The 411 from the Feline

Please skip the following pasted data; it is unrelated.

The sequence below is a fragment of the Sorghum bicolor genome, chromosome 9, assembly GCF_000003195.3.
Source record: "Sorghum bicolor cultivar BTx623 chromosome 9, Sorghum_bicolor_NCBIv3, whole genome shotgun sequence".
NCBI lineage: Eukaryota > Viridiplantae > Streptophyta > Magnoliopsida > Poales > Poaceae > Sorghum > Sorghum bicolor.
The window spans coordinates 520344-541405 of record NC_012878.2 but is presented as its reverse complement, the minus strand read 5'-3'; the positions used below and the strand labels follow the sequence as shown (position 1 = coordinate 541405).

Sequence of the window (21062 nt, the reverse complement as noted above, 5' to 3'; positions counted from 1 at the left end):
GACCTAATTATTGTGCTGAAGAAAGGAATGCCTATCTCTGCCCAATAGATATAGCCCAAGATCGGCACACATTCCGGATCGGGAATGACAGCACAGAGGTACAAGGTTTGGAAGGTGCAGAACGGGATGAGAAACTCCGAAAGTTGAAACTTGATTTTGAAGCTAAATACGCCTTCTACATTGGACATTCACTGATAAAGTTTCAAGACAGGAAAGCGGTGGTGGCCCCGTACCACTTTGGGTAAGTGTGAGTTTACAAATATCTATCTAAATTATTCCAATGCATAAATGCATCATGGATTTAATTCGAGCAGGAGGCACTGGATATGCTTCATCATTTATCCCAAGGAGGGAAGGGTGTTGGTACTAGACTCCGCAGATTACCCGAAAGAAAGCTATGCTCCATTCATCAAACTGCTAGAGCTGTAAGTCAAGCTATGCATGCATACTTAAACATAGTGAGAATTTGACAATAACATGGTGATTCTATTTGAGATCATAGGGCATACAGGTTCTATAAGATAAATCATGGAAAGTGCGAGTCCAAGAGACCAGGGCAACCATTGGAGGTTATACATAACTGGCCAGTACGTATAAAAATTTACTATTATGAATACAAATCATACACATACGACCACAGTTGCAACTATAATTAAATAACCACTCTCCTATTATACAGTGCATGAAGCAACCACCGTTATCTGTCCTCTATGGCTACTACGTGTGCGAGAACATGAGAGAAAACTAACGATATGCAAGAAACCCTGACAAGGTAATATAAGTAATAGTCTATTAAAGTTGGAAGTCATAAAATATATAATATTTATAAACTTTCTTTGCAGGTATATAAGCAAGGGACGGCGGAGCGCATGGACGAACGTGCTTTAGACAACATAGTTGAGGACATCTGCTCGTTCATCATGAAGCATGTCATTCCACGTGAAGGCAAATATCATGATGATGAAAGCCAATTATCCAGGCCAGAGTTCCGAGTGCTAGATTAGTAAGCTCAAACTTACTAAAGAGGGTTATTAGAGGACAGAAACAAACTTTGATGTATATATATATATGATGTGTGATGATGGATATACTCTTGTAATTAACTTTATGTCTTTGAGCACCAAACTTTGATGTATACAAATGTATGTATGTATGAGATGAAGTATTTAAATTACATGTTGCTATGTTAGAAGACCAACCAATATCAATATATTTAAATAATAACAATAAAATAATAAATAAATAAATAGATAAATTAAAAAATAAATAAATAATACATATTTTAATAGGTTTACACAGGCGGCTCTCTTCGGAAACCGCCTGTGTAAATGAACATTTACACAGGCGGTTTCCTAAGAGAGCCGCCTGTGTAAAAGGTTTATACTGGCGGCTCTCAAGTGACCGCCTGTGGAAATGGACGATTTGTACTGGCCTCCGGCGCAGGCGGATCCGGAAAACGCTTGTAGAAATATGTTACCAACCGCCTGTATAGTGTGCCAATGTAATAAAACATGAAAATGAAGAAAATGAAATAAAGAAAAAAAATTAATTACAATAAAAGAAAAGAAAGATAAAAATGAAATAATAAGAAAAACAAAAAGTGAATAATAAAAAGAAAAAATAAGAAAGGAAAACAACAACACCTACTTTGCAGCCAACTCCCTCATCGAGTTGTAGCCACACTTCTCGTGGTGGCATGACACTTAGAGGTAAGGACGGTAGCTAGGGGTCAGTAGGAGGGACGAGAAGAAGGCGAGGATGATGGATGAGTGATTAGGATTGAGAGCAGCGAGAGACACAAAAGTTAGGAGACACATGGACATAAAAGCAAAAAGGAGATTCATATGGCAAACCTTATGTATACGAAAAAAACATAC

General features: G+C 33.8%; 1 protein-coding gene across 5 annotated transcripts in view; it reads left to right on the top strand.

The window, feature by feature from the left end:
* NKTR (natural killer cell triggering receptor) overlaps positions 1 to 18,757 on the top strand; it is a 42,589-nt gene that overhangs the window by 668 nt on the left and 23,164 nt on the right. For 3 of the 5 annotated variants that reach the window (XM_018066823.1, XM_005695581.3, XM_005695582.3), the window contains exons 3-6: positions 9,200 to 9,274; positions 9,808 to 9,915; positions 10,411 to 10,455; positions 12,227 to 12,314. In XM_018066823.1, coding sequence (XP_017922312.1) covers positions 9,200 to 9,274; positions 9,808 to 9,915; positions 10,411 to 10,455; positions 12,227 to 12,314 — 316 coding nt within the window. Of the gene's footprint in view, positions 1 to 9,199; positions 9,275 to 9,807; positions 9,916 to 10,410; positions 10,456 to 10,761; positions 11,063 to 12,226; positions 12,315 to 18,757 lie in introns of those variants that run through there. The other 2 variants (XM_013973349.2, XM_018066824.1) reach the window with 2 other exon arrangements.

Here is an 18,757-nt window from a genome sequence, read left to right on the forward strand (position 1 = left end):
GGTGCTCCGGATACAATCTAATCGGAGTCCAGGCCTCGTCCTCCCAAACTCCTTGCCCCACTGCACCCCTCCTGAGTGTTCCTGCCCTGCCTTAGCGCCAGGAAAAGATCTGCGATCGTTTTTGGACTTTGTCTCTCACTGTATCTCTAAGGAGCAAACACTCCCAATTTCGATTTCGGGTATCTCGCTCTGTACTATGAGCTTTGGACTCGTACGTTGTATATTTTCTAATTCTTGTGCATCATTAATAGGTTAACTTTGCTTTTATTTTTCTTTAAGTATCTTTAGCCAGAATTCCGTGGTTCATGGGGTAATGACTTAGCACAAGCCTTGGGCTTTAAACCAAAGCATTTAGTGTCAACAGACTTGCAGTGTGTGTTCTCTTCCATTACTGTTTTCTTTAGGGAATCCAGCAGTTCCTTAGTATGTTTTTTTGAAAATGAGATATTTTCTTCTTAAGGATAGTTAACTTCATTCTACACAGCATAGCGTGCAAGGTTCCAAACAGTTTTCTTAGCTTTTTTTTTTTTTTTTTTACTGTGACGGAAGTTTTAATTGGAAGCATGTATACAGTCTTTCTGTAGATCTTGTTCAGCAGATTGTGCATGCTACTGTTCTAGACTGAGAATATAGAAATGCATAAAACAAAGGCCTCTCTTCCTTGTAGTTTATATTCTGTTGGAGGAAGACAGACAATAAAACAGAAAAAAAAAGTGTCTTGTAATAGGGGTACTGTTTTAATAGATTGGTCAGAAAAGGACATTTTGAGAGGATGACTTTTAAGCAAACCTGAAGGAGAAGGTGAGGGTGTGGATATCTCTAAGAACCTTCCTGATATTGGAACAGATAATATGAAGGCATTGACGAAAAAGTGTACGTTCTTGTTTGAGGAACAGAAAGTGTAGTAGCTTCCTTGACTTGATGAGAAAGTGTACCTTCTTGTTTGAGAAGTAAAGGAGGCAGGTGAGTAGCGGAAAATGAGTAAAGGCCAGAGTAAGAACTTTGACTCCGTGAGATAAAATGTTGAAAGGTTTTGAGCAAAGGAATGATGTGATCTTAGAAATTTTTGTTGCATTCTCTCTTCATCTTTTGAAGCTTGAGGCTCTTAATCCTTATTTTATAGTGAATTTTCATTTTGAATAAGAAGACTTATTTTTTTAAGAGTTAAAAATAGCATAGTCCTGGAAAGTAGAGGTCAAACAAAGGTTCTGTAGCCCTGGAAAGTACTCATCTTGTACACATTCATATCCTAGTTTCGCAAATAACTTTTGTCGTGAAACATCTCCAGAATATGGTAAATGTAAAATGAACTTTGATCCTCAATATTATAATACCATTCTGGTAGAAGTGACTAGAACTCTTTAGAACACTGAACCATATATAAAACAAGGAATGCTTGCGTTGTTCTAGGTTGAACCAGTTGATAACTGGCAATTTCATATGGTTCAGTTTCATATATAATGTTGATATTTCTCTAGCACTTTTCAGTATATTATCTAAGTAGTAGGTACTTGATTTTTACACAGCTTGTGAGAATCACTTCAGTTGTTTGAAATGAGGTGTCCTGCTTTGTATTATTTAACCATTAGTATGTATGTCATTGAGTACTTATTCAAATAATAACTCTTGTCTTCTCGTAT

Mall mayhem: Extremely concerned over the recent revelation that support letters submitted to Community Board 2 in support of expanding the Mulberry St. Mall by an extra block were fraudulent, Board 2 last week brought the hammer down. In a resolution proposed by board member Tobi Bergman, the board said it would not give approval to any part of the Mulberry Mall until an investigation of the letters fiasco is conducted by the appropriate authorities. The board will send its recommendation on to SAPO (the  Mayor’s Street Activity Permits Office), which will determine if there will be an investigation and who would conduct it. Meanwhile, Bob Gormley, the board’s district manager, told us a bit more about what happened when he was checking out the support letters. There were enough red flags, he said, that he decided to call the alleged signers of all the 70-plus letters. One woman he phoned eventually told him she was not, in fact, speaking from Little Italy, and apparently hadn’t lived there for years. “We were talking for a few minutes, and she said, ‘Sir, I live in North Carolina,’ ” the D.M. said. He said the woman thought her niece might possibly have given her name out. Another woman, who was listed on one of the letters as residing on Broome St., told him she and her roommate — whose name was also among the letters — hadn’t lived there in a year and a half. Gormley said, judging by the handwriting, various batches of letters were clearly signed by the same several individuals. “If you look through them, even to the untrained eye, you could see that some of them are signed by the same hand,” he noted. “The 4 was done in a distinct way and there was a big, looping ‘Y’,” he noted of giveaways on certain written signatures and addresses. Meanwhile, Ralph Tramontana, president of the Little Italy Merchants Association, put out a press release at the end of last week, announcing there would be a press conference at his Sambuca’s Cafe on Mulberry St. on Tuesday at which the accusations about the letters would be refuted. But LIMA subsequently said it was rescheduling the press conference for later in the week. Now, it has postponed the event until possibly next week. For his part, John Fratta, head of the Little Italy Restoration Association (LIRA), said he welcomes the investigation. “I want to get to the bottom of it and I think Ralph does too,” he said. “The mall is very important to the businesses over there. If we don’t have the mall this year, we’ll probably lose 60 percent of the businesses over there. If they have the investigation, I know it’ll show that LIMA and Ralph had nothing to do with it. I know for sure that LIMA and Ralph did not collect these signatures. It was all done by the businesses over there and the superintendent of those buildings.” However, Fratta added, “The question I still have is how did the people’s e-mail addresses and phone numbers get on there?” As for what really happened, he said, “It’s one of two things. Either they were lazy,” he said of the business owners and the superintendent, “or someone put them up to it.” Meanwhile, contrary to Tramontana’s accusation in our article on “Mall Letters-gate” in last week’s issue, Robin Goldberg said she didn’t publicly lobby against the mall expansion, other than to speak out against it at a C.B. 2 committee meeting. Similarly, Georgette Fleischer, of Friends of Petrosino Square, strongly objected to Tramontana’s saying she had “bullied” residents to retract their alleged support for the mall extension and deny they had written the letters — most of which, it’s clear now, were forged anyway. C.B. 2 member Florent Morellet said a LIMA representative had dropped off a few packets of the bogus letters at his Street Activity and Permits Committee meeting a few weeks ago, and he took one. But Morellet said he never even got to look at it, because, “My cleaning lady threw it out.” Fratta also has denied ever looking at the letters before handing them, in envelopes, to C.B. 2 members. He said he merely took an envelope from Tramontana and never checked out the letters inside them.